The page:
The Case for Dale Hunter as Head Coach of the Toronto Maple Leafs

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Dale Hunter

Before Brian Burke settled on Randy Carlyse to replace Ron Wilson in 2012, I thought the one guy who would be well-suited as the next Head Coach of the Toronto Maple Leafs is London Knights’ Head Coach Dale Hunter. Hunter and Burke both have a similar approach to the game. They are cut from the same cloth. With Carlyse gone, and the Maple Leafs in search for a permanent replacement, now is the time for Hunter to step behind the bench of the NHL club.

There are obvious connections. Brother Mark is currently the Leafs’ Director of Player Development, current Leaf Nazem Kadri played his junior career with the Knights under Hunter, and Team President Brendan Shanahan is a Knights’ alum. The Leafs also play some of their pre-season games at Budweiser Gardens, the Knights’ home arena. But there is more to it than that.

What Hunter will bring to the organization is some feistiness and passion that we have not seen from a Leafs head coach since Pat Burns. He will command respect on the bench and in the dressing room. Hunter has ways of handling the media and will not let them get under his skin. In fact, he has done a good job to use the media to get under other people’s skin. I have witnessed that during the 2013 OHL Finals. His Knights were down 3-1 to the Barrie Colts in the series when after Game 4 he used mind games to deflect his team’s deficiencies. That helped turn that series around and the Knights ended up winning the J Ross Robertson trophy as the league champions. Hunter is not one to throw his players under the bus. They know that he has their backs and because of that they will go through a brick wall for him.

Another quality Hunter has is that he and his brother have been able to turn the fortunes of an organization around in a short period of time. The Knights were floundering in the years prior to the Hunter brothers purchasing the team in 2000. Since then they have made the Knights into a constant winner. Under the Hunter regime, the Knights have won 3 OHL Championships and 1 Memorial Cup title. Plus, there are dozens of players currently in the NHL that were developed through the Knights’ system including Stanley Cup winners Corey Perry, Patrick Kane, and David Bolland.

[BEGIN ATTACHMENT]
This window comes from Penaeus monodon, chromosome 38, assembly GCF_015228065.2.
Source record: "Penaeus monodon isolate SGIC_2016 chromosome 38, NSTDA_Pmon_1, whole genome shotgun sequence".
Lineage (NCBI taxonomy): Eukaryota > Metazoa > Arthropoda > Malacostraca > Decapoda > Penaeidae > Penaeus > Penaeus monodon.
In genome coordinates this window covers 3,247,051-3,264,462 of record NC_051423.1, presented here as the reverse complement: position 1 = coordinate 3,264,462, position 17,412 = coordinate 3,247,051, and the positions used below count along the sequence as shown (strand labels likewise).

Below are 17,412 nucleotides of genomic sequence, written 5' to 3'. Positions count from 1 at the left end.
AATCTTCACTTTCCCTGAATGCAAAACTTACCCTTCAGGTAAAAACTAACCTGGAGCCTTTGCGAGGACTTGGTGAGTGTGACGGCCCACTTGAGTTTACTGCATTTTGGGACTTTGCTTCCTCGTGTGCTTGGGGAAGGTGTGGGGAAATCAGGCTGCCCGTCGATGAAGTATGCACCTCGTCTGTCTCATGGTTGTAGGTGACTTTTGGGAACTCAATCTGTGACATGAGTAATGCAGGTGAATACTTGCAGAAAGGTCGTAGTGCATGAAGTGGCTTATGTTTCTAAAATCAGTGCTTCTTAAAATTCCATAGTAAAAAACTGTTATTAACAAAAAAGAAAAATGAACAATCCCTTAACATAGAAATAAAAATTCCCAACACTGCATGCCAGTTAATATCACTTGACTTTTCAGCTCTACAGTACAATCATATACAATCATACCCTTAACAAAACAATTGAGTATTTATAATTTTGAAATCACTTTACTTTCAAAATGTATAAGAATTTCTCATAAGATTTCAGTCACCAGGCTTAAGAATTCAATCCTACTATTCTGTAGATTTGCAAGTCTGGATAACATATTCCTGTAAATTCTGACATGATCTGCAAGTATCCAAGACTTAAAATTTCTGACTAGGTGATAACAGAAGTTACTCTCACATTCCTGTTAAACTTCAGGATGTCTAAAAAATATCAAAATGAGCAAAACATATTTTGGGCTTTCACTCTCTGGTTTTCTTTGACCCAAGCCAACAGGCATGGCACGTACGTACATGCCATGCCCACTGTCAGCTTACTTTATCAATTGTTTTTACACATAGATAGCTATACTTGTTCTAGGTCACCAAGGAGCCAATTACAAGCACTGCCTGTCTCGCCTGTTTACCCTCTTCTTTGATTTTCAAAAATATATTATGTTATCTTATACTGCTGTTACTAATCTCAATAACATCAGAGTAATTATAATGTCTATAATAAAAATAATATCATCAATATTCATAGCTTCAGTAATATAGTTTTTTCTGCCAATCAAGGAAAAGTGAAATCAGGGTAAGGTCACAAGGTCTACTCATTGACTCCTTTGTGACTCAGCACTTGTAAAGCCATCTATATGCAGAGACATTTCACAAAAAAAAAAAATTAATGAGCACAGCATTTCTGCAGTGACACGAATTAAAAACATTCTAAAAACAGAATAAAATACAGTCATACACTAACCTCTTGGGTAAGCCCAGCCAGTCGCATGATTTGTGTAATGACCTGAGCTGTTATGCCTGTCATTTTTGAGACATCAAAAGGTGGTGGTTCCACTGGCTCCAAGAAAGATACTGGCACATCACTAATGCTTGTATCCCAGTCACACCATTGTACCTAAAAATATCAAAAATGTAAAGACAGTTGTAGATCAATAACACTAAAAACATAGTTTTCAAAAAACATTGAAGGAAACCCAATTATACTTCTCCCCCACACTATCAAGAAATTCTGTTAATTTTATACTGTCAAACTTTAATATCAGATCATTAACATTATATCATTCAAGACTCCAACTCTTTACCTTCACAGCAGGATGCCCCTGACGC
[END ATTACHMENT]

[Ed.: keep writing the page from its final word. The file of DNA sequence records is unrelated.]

OK, we’ve established that Hunter has what it takes to be the next head coach of the Leafs. The next question is: if he is offered the job, will he take it? People will point out that Hunter had a head coaching stint with one of his old NHL teams, the Washington Capitals, in 2012. After finishing the season, he left that job with the Capitals and went back to the Knights. I think the reason Hunter walked away from that coaching job was because he had no say in player personnel. By virtue of his brother Mark in the Maple Leafs organization, Dale would get that opportunity in Toronto. Another thing to consider is Moneypuck. Is old-school Hunter the kind of coach who will be influenced by analytics?

Sure Hunter is pretty comfortable where he is now as Team President and Head Coach of the Knights. He has enjoyed plenty of success in London, why would he want to move? But I also think Dale is someone who likes a challenge. Turning the fortunes of the Maple Leafs around, and end a Stanley Cup drought that is going on 48 years, would definitely be a challenge. Plus, there is the appeal of coaching an Original Six team. To borrow a line from “The Godfather”, it is an offer he can’t refuse.

Some would say Dale Hunter is not on the Leafs’ radar. The same was said when Mark joined the organization earlier this season. Here’s a bold prediction: Dave Nonis will be fired sometime between now and the draft, Mark is installed as the general manager and Dale becomes the head coach, and, unless the Leafs get the first overall pick, they will take Mitch Marner of, guess where?, the London Knights at the draft. We’ll check back in few months.

Also see:

Maple Leafs Banking on Moneypuck
Get the Right Player First, then Spend the Money
Why Not Shanahan?

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